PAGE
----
When adsorption is effected from any of the earlier described solutions, or those described in the copending application, but not infinitely dilutable solutions, containing silver and an excess halide the carrier may be simply dipped into such a solution and then precipitated with water. Excess non-adsorbed silver halide compounds which just adhere to the fibers then have to be washed fiifhcarerully, because they will not be stable to t. Preferably, however, the impregnation in one stage is carried out in accordance with the rules outlined in the following. It wasfound, and this forms an important part of our invention, that adsorbent materials. such as cotton, when in contact with a solution containing silver and excess halide will preferably adsorb silver ions and thus deplete the impregnation bath in silver at a much greater rate than in halide ions. Accordingly, the concentration of silver as computed for the amount of liquid retained on the carrier will be much greater than in the impregnation bath. It was furthermore found that this property can be utilized for impregnation of the adsorbent carrier to great advantage, if the liquid adhering to the carrier is removed therefrom under conditions which will prevent precipitation of the silver contained therein. Without restricting our invention thereto the following means for removing the adhering silver halide without precipitation may be mentioned:

a. A bath of such a low silver concentration is used that after adsorption concentration is lowered to the true solubility of the simple silver halide.

b. A bath is used that after adsorption the halogen to silver ion ratio corresponds to that of an infinitely dilutable solution or of suitably predetermined dilutability according to the rules in the above mentioned copending application or predeterminedly dilutable solution to start with.

c. The ratio is adjusted according to b but for washing in hot water.

d. Washing with halide containing .water, the amount of halide being adjusted to Just keep in solution the adhering non-adsorbed silver halide compounds.

With the exception of the method given under a this modification of our invention may also be used, especially for continuous impregnation, with baths which are permanently replenished from a solid silver compound such as solid silver halide in a solution saturated for silver thiocyanate, which is in contact with the bath.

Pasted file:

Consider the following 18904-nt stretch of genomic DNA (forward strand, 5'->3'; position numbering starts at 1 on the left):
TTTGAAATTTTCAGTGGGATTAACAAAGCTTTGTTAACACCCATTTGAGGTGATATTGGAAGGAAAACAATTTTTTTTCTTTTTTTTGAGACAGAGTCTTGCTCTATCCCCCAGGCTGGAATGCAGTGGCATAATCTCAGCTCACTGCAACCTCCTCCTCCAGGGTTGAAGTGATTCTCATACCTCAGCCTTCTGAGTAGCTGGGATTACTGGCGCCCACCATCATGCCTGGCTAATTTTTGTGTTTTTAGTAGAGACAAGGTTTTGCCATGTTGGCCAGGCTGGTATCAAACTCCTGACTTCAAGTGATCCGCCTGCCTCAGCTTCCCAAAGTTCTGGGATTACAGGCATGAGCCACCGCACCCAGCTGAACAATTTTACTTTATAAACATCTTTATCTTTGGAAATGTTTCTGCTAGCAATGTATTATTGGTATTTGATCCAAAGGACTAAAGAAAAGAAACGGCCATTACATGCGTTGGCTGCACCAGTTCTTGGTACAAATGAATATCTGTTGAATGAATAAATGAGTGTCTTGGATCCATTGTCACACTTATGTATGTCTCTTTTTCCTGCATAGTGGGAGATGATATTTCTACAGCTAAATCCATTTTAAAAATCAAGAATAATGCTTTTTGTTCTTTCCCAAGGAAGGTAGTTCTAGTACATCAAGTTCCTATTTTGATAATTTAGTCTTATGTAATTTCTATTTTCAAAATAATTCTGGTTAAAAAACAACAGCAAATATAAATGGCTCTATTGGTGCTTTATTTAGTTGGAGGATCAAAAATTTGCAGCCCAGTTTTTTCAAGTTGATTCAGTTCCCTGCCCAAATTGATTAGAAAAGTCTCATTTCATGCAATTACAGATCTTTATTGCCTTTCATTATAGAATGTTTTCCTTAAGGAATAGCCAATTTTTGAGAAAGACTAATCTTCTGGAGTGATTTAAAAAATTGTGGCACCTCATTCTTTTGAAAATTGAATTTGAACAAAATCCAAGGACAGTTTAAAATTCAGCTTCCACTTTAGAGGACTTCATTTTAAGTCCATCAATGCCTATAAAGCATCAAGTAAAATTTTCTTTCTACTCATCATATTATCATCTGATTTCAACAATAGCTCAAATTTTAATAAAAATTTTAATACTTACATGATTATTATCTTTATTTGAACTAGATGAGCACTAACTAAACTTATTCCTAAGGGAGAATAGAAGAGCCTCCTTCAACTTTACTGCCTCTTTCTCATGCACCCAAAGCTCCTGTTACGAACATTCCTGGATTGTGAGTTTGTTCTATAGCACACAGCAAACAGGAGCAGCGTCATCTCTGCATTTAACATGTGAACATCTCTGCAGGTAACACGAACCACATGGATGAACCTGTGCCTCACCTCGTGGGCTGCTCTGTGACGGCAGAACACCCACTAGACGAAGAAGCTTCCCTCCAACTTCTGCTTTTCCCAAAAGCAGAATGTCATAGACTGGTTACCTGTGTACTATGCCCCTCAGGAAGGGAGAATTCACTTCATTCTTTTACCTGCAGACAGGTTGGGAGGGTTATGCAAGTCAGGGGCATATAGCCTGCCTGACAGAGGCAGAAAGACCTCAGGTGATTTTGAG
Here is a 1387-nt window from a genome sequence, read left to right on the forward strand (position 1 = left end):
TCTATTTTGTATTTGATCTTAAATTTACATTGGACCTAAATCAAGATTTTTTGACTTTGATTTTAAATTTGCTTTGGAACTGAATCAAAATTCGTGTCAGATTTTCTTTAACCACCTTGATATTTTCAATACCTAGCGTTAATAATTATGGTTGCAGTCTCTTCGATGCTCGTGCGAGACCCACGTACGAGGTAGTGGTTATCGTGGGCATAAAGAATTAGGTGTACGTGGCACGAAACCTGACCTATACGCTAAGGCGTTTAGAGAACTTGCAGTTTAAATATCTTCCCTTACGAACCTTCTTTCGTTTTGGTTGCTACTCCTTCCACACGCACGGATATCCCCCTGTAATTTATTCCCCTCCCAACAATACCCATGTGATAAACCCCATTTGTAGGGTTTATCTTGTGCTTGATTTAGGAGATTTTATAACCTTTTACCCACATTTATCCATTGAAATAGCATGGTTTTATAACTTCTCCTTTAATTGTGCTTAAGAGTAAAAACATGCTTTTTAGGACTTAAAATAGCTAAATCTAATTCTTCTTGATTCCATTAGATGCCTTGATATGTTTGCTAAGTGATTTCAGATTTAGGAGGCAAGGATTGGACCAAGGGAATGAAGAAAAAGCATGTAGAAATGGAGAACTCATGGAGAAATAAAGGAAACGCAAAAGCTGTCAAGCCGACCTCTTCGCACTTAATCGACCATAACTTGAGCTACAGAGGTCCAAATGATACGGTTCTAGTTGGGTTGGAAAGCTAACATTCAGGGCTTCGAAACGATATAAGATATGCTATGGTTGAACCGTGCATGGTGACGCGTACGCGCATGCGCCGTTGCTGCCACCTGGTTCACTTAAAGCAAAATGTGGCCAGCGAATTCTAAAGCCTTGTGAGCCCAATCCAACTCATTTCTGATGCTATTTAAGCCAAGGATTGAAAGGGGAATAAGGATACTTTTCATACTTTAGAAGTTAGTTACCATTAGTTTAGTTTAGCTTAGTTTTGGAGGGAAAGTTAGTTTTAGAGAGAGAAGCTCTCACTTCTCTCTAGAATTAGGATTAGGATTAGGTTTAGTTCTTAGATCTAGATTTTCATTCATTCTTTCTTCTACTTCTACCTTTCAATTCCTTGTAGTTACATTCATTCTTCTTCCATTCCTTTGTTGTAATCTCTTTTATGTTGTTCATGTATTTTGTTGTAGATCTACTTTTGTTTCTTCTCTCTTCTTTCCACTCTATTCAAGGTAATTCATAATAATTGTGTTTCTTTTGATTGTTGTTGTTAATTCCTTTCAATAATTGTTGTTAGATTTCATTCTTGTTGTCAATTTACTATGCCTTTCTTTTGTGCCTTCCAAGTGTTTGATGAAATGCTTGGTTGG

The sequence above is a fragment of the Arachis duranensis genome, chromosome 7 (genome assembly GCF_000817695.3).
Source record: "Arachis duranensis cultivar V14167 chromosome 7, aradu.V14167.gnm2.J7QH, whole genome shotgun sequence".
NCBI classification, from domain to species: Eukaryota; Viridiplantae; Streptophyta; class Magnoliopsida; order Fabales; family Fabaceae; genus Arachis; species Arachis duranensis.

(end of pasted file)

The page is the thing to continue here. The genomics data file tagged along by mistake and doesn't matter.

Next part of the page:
The halogen to silver ion ratio for any predetermined dilutability according to the above mentioned copending application can be easily determined by experiment. The theoretical halogen to silver ion ratio preventing precipitation for any specified dilution may be easily determined by experiment. For determining this ratio it will be only necesary to determine the amount of halogen necessary to keep in solution the amount of silver which is to be kept in solution at the required maximum dilution, provided that this amount of silver is well above the true solubility of the simple silver halide. Accordingly, to find the theoretical halogen to silver ion ratio for such a silver halide preparation which can be diluted without precipitation to any desired degree and down to infinity it will be necessary only to determine the minimum amount of halogen necessary to dissolve the first measurable increase in the silver concentration over the amount soluble in the form of the simple silver halide in pure water. The ratio of this amount of halogen to the excess silver over that introducible as the simple silver halogen will give the required theoretical ratio. The maximum silver concentration of such a dilutable solution will be determined by the maximum amoimt of halogen which can be introduced into it, a factor which will largely depend on the specific compound used. Where not infinite dilutability but only dilution to a certain predetermined silver concentration is desired the theoretical halogen ion to silver ion ratio may be determined in exactly the same way by determining the amount of halogen necessary to keep the desired silver concentration dissolved at the predetermined maximum dilution. Thus, for example. if such a silver halide preparation should be capable of standing dilution without precipitation until a is the silver concentration of the diluted preparation and it is found that at this dilution 1! is the concentration of halogen ions necessary to keep the silver in solution, halogen to the silver ratio for the concentrated solution will be yzz. If the concentrated solution can dissolve 2 times as much halogen ions as are necessary to keep the silver dissolved in the diluted solution it can be seen that the most concentrated stock solution which can be prepared for this halogen silver ion ratio will contain 2 times 1/ halogen ions and 2 times a: silver ions. In some cases it will be desirable to adjust the required ratio to a certain halogen concentration in the diluted solution. In such cases all one has to do is, of course, to reverse the above procedure.